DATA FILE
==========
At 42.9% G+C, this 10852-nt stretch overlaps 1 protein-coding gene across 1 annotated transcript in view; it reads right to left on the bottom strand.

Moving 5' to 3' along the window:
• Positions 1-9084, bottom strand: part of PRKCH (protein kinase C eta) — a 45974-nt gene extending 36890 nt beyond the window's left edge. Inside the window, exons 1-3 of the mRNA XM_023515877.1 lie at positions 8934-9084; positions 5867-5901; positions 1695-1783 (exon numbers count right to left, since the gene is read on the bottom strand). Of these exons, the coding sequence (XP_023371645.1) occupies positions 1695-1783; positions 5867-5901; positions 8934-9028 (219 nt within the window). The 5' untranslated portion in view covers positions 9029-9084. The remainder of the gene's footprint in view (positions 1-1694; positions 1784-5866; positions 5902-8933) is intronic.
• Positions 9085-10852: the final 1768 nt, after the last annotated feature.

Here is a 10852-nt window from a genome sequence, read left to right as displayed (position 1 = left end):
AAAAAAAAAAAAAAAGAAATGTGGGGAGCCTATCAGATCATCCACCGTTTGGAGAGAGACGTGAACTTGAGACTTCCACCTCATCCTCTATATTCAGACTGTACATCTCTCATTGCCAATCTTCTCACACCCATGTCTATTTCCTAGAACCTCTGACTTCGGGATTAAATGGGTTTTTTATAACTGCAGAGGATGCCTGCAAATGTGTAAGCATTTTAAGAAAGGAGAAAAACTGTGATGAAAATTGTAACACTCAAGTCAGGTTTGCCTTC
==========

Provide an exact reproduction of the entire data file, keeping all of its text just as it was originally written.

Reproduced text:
At 42.9% G+C, this 10852-nt stretch overlaps 1 protein-coding gene across 1 annotated transcript in view; it reads right to left on the bottom strand.

Moving 5' to 3' along the window:
• Positions 1-9084, bottom strand: part of PRKCH (protein kinase C eta) — a 45974-nt gene extending 36890 nt beyond the window's left edge. Inside the window, exons 1-3 of the mRNA XM_023515877.1 lie at positions 8934-9084; positions 5867-5901; positions 1695-1783 (exon numbers count right to left, since the gene is read on the bottom strand). Of these exons, the coding sequence (XP_023371645.1) occupies positions 1695-1783; positions 5867-5901; positions 8934-9028 (219 nt within the window). The 5' untranslated portion in view covers positions 9029-9084. The remainder of the gene's footprint in view (positions 1-1694; positions 1784-5866; positions 5902-8933) is intronic.
• Positions 9085-10852: the final 1768 nt, after the last annotated feature.

Here is a 10852-nt window from a genome sequence, read left to right as displayed (position 1 = left end):
AAAAAAAAAAAAAAAGAAATGTGGGGAGCCTATCAGATCATCCACCGTTTGGAGAGAGACGTGAACTTGAGACTTCCACCTCATCCTCTATATTCAGACTGTACATCTCTCATTGCCAATCTTCTCACACCCATGTCTATTTCCTAGAACCTCTGACTTCGGGATTAAATGGGTTTTTTATAACTGCAGAGGATGCCTGCAAATGTGTAAGCATTTTAAGAAAGGAGAAAAACTGTGATGAAAATTGTAACACTCAAGTCAGGTTTGCCTTC